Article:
Words on the Word
30. Sunday C
Sirach 35:12-14, 16-19: He who with his whole heart serves God will be accepted.
1 Timothy 4:6-8, 16-18: To all those who have longed for his appearing.
Luke 18:9-14: Everyone who exalts himself will be humbled.
The fourth chapter of St Benedict’s Rule is called ‘Tools of good works’. In a series of maxims, Benedict tells us how to go about Christian construction: the labour of conversion. The tools are not just for monks. They make up a kit we all carry with us. We should know its contents and the use of each piece of equipment. Even an inexperienced carpenter will not tighten a loose screw with a pair of pliers or use a hammer to measure a right angle. Christians are likewise supposed to know what tools are called for in particular situations of trial and temptation.
Halfway through his list, St Benedict indicates two tools that make up a pair. They need to be applied together. The monk, he says, must ‘attribute to God, not to self, whatever good he sees in himself’. At the same time he must know that any evil he commits ‘is his own doing, to be imputed to himself’. Important here is the recognition of genuine goodness in our lives. To be a Christian is not to keep repeating, ‘I am a worm’, thinking ourselves incapable of virtue. It is not humble to look at our accomplishments as if there was no trace of good in them. The humble person, when he does good, does not say anxiously, ‘O, there’ll be sin and selfishness in this, somewhere.’ He feels a kind of jubilant astonishment and asks, ‘Really, was that me?’ He sees that, yes, it was, but not he unaided. Some greater virtue carried and perfected his own limited virtue, whose frailty he knows. At that realisation he feels joy. He responds in the only way we can when we receive a gift: he gives thanks, and his thanks become praise. ‘Great are you Lord, for you have been pleased to perform your works of power through my weakness.’
If we apply this insight to today’s Gospel, we’ll be able to make a crucial distinction. The Pharisee is not at fault for thanking God. If he has been preserved from doing evil and affirmed in doing good, he is right to be grateful. At fault is not his thanksgiving, but his comparison. Here we enter a familiar minefield. The tendency to compare ourselves favourably with others runs deep. It deals out the wages of sin in its commonest currency. We assuage our insecurities by keeping track of others’ failings. We reassure ourselves by writing off our neighbour.
Why is it so bad to judge others? Firstly, because we can’t know them well enough to reach certain conclusions about them. How can I know the despair that may drive a woman or man to commit some sin that possibly causes him or her acute moral pain? Secondly, judging others does ourselves harm. Bringing others low, I exalt myself. Instead of being thankful for the good I have received, I see it as my possession. If I see my brother sin, I do not say, ‘Terrible! Him today – me tomorrow!’ I say, ‘I’d never do that.’ My heart hardens. I become proud, cold, and before long insufferable, shutting myself off both from God’s mercy and from human friendship. For what use is God, what use are friends, to a self-sufficient, needless person? The third peril involved in judging others is the most dreadful. By condemning others, I usurp a divine privilege. I commit a sin that is Luciferian, presuming to take the place of God. The early monks, the Desert Fathers, were wary of this temptation and told a story about it. It goes like this:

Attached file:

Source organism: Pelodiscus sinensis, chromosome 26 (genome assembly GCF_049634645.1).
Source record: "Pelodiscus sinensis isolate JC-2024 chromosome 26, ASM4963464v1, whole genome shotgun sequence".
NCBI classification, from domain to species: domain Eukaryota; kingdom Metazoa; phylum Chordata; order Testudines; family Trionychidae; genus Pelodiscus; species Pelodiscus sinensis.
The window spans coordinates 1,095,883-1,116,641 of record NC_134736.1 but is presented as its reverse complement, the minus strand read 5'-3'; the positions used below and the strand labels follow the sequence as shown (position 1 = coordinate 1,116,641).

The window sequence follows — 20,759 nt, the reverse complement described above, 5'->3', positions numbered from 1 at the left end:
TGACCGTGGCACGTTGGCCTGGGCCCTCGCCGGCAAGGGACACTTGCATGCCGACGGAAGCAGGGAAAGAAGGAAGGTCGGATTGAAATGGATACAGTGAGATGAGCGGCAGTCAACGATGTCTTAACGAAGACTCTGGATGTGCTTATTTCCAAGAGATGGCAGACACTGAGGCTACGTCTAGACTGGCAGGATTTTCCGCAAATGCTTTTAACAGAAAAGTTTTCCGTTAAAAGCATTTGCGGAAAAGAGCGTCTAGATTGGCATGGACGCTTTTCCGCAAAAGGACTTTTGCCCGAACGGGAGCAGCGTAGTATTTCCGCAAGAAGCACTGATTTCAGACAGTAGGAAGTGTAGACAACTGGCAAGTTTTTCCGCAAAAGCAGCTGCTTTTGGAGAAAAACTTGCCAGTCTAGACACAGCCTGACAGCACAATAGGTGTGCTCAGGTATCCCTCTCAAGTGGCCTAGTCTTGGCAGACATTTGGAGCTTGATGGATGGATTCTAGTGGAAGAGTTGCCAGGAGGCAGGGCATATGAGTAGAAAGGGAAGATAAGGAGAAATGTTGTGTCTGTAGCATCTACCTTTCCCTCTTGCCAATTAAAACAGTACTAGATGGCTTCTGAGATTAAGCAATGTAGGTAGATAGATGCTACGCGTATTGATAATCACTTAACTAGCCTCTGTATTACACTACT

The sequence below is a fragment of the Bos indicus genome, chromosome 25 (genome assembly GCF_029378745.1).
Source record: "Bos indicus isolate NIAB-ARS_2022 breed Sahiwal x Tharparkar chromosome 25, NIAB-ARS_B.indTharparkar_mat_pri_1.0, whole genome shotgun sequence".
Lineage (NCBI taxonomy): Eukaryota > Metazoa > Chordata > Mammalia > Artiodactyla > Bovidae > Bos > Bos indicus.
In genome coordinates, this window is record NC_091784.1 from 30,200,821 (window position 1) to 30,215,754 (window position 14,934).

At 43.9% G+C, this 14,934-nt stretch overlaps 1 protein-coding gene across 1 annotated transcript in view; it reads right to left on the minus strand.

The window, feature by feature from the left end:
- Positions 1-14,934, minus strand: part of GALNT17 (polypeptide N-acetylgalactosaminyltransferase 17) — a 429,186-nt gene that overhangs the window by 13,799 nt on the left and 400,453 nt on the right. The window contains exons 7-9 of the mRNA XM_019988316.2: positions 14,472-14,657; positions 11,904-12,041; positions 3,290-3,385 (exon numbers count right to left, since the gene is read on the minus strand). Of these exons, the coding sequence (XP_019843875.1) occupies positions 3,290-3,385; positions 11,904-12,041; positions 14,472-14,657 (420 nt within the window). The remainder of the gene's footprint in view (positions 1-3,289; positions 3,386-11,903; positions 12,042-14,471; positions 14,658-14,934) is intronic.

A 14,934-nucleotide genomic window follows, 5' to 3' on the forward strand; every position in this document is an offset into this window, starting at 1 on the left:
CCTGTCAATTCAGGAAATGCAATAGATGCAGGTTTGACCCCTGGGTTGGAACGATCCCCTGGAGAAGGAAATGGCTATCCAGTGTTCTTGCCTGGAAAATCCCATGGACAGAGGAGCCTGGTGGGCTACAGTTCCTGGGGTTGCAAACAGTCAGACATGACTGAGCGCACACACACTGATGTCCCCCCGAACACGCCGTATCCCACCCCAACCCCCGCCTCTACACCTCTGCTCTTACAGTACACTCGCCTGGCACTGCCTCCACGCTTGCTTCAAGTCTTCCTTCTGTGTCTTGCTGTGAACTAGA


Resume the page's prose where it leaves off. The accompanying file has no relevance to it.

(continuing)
Abba Isaac turned up at a monastery, saw a brother sin, and judged him. When he returned to the desert, an angel of the Lord came and stood before the door of his cell and said, ‘I will not let you enter.’ The man said, ‘What is the matter?’ The angel replied, ‘God has sent me to ask you this: Where would you have me cast the brother who sinned?’ At this Abba Isaac threw himself on the ground, saying, ‘I have sinned, forgive me!’ The angel said, ‘Get up. God has forgiven you. But take great care from now on not to judge anyone until God judges him.’
Isaac, to his credit, saw how preposterous he’d been to sit in judgement. We might aks ourselves: Would I have been equally quick to reach this insight?
To say we shouldn’t judge others is not to say we should call darkness light, light darkness. What the Gospel asks of us is not that we condone sin, but that we keep from judging sinners. We are to reject the act, not the agent. This will be less hard if we’ve courage to enter the abyss of our own heart. By remaining there, we’ll be too busy with our own faults to bother much with those of others.
So far, I have spoken only of the Pharisee. I have not said a word about the tax collector. Yet there he is in his corner with eyes downcast: the model proposed for our imitation. If we join him there, out of sight, in the inner chamber of repentance, we can make his prayer our own and add another, also taught by Christ: that we may be merciful even as we have been shown mercy. It is a prayer the Lord will surely answer. We shall know his power and again pour forth the thanksgiving that, for a bitter moment of proud delusion, we withheld.